Week of Monday, January 31 ­– Sunday, February 6
Questions – Man as Instructor

Then the Lord answered Job out of the whirlwind and said: “Who is this that darkens counsel by words without knowledge? Dress for action like a man; I will question you, and you make it known to me. Where were you when I laid the foundation of the earth? Tell me, if you have understanding. Who determined its measurements—surely you know! Or who stretched the line upon it? On what were its bases sunk, or who laid its cornerstone, when the morning stars sang together and all the sons of God shouted for joy?” – Job 38: 1-7 ESV

World War II General Omar Bradley, speaking at an Armistice Day commemoration on November 10, 1948 in Boston, declared: “With the monstrous weapons man already has, humanity is in danger of being trapped in this world by its moral adolescents. Our knowledge of science has clearly outstripped our capacity to control it. We have many men of science; too few men of God. We have grasped the mystery of the atom and rejected the Sermon on the Mount. Man is stumbling blindly through a spiritual darkness while toying with the secrets of life and death. The world has achieved brilliance without wisdom, power without conscience. Ours is a world of nuclear giants and ethical infants.”
General Bradley’s point is that we think we are intelligent, but in important ways, we truly are ignorant. A good dose of humility is an important quality of an Instructor. All great instructors are learners. They realize they don’t know it all. Well, Job and his “know it all” friends have spent the better part of this book spouting all their “wisdom” about God and the reasons for suffering. Finally, Job said “Enough!” and demanded an audience with God.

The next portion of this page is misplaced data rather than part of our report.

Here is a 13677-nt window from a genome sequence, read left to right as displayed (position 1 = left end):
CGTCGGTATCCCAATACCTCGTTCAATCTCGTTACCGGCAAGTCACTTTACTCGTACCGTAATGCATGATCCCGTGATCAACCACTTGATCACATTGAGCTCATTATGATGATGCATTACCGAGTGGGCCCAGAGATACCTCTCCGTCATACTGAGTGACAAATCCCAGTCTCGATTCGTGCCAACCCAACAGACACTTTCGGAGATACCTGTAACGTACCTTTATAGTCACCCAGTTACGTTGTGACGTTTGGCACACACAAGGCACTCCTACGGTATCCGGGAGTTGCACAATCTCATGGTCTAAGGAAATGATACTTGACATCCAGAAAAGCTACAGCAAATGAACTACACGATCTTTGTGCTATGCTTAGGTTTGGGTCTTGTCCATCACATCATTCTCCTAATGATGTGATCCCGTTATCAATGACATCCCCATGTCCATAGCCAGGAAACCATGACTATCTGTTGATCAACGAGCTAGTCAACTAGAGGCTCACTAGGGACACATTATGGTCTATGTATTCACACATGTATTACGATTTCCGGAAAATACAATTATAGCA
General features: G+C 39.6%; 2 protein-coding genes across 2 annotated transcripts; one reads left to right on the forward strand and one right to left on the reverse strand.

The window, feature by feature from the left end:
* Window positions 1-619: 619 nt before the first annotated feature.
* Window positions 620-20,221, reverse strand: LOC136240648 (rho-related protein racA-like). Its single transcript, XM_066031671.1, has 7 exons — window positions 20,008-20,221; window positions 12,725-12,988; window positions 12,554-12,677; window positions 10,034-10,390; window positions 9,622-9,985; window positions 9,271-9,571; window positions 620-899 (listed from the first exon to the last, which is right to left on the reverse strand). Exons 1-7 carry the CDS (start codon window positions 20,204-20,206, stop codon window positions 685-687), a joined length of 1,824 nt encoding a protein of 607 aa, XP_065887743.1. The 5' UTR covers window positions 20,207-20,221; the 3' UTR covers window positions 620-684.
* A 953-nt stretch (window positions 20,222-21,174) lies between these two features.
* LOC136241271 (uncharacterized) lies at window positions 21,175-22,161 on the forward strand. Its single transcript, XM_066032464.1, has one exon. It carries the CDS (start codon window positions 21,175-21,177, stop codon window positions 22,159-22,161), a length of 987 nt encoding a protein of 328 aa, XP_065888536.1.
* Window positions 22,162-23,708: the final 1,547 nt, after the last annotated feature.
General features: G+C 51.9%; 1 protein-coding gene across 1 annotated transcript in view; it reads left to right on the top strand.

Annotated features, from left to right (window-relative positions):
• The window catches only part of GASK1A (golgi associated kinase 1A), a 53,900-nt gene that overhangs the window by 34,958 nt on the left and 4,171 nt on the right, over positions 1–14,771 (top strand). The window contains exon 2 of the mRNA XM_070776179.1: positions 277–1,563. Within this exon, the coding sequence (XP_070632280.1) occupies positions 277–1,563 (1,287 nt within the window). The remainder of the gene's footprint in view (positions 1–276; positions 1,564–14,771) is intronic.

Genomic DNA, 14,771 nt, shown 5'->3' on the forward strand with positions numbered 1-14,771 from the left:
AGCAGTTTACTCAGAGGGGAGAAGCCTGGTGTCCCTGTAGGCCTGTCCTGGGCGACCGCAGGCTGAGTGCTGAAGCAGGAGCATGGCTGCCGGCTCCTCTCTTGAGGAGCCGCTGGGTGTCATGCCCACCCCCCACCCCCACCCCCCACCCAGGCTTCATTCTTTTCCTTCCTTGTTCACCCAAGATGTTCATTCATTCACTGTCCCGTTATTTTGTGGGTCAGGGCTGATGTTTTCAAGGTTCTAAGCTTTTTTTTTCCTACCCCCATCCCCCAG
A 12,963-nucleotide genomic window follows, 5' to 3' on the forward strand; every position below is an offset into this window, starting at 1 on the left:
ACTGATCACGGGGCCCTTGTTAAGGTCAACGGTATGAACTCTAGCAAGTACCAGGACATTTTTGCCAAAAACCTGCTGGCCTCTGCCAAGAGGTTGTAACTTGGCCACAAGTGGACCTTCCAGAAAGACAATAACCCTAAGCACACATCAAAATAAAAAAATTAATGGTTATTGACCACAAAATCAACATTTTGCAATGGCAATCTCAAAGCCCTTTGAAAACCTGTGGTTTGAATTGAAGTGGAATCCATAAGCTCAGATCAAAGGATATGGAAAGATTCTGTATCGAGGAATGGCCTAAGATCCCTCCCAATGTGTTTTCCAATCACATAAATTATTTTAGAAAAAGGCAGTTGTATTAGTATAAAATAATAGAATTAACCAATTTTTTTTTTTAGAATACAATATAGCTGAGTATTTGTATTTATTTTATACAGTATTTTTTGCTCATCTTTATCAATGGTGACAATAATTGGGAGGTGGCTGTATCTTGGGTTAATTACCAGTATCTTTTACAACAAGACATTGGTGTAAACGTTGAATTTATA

Well, Job got what he asked for. God shows up and speaks to Job out of a whirlwind. Rather than getting to ask God a question, God immediately begins to question Job and in doing so reveals the true relationship that must always exist between the Creator and the created, between the infinite and the finite. Indeed, God demands: “Who is this that darkens counsel by words without knowledge?” In other words, Job you don’t even know what you don’t know! God knows what He is doing and there is no way for us to grasp all of it. As Isaiah put it: “his thoughts are higher than our thoughts” (Isaiah 55:9). 
Listen to what God says next: “Dress for action like a man.” Another translation says, “gird up your loins.” In other words, put on your “big boy pants” and get ready for battle. God is saying: “Job, you want to challenge me? Well game on!” Then God proceeds to overwhelm Job with a barrage of heavy artillery until Job sticks up the white flag of surrender.
Yet it is not hard to sympathize with Job after all that man had been through. If I had been through what he had, I would have had some questions for God, too. If we are honest, we have all questioned God about the outcome of certain situations, especially involving suffering. Believe me, I’ve been there and done that. There have been multiple occasions in my life where I have questioned God, especially after the tough loss of 16 of my men in Mogadishu.
One of the many things I’ve learned about God is this: He is God and I am not. He knows things I don’t know. His ways are past finding out. I’ve also learned this: God can handle my questions. Questioning God is not the absence of faith. In a backhanded way, it is a demonstration of it. Wrestling with God is ultimately a losing proposition, as Job discovered, but it can lead to a deepening of our walk with God that we probably won’t achieve when everything is just fine. During those challenging times, it is to him we must turn and trust, even when we do not understand. Those are lessons not only we need to learn but also impart to our family and the people we lead.
  • Can you recall a time when you went through a rough patch and you questioned God? Did your faith grow through that experience? Are there some takeaways you can use to instruct your family about walking with God?
  • The book of Job is basically his journal. Have you ever thought about keeping a journal or at least writing in your Bible so that you can pass on some of your experience with God to your family?  
  • Ask God to give you the grace to endure the tough times in a way that deepens your faith. Ask Him to help you find ways to use your challenging experiences to instruct those in your circle of influence.